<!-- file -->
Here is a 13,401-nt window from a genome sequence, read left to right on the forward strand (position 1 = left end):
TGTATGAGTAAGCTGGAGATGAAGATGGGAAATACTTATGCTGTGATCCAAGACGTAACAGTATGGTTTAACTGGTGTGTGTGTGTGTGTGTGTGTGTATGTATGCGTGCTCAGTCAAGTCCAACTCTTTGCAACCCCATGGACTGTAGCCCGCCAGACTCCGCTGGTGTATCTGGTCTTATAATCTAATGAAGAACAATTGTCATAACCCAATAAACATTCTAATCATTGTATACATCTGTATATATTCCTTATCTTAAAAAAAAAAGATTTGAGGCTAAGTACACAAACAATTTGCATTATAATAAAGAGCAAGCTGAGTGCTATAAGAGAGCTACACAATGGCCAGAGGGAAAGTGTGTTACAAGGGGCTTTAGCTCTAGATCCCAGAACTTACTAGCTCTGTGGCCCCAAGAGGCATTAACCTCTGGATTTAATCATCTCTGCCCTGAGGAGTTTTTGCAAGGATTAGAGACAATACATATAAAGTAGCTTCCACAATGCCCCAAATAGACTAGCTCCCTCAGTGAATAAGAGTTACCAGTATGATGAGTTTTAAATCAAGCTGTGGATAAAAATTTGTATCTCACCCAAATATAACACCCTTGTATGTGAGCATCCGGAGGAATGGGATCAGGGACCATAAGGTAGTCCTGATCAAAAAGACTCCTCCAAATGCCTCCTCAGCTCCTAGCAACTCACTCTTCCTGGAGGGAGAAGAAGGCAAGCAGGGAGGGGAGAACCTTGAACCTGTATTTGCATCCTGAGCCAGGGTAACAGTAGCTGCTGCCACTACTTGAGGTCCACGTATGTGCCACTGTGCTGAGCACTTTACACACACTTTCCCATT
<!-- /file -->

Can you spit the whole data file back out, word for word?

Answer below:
Here is a 13,401-nt window from a genome sequence, read left to right on the forward strand (position 1 = left end):
TGTATGAGTAAGCTGGAGATGAAGATGGGAAATACTTATGCTGTGATCCAAGACGTAACAGTATGGTTTAACTGGTGTGTGTGTGTGTGTGTGTGTGTATGTATGCGTGCTCAGTCAAGTCCAACTCTTTGCAACCCCATGGACTGTAGCCCGCCAGACTCCGCTGGTGTATCTGGTCTTATAATCTAATGAAGAACAATTGTCATAACCCAATAAACATTCTAATCATTGTATACATCTGTATATATTCCTTATCTTAAAAAAAAAAGATTTGAGGCTAAGTACACAAACAATTTGCATTATAATAAAGAGCAAGCTGAGTGCTATAAGAGAGCTACACAATGGCCAGAGGGAAAGTGTGTTACAAGGGGCTTTAGCTCTAGATCCCAGAACTTACTAGCTCTGTGGCCCCAAGAGGCATTAACCTCTGGATTTAATCATCTCTGCCCTGAGGAGTTTTTGCAAGGATTAGAGACAATACATATAAAGTAGCTTCCACAATGCCCCAAATAGACTAGCTCCCTCAGTGAATAAGAGTTACCAGTATGATGAGTTTTAAATCAAGCTGTGGATAAAAATTTGTATCTCACCCAAATATAACACCCTTGTATGTGAGCATCCGGAGGAATGGGATCAGGGACCATAAGGTAGTCCTGATCAAAAAGACTCCTCCAAATGCCTCCTCAGCTCCTAGCAACTCACTCTTCCTGGAGGGAGAAGAAGGCAAGCAGGGAGGGGAGAACCTTGAACCTGTATTTGCATCCTGAGCCAGGGTAACAGTAGCTGCTGCCACTACTTGAGGTCCACGTATGTGCCACTGTGCTGAGCACTTTACACACACTTTCCCATT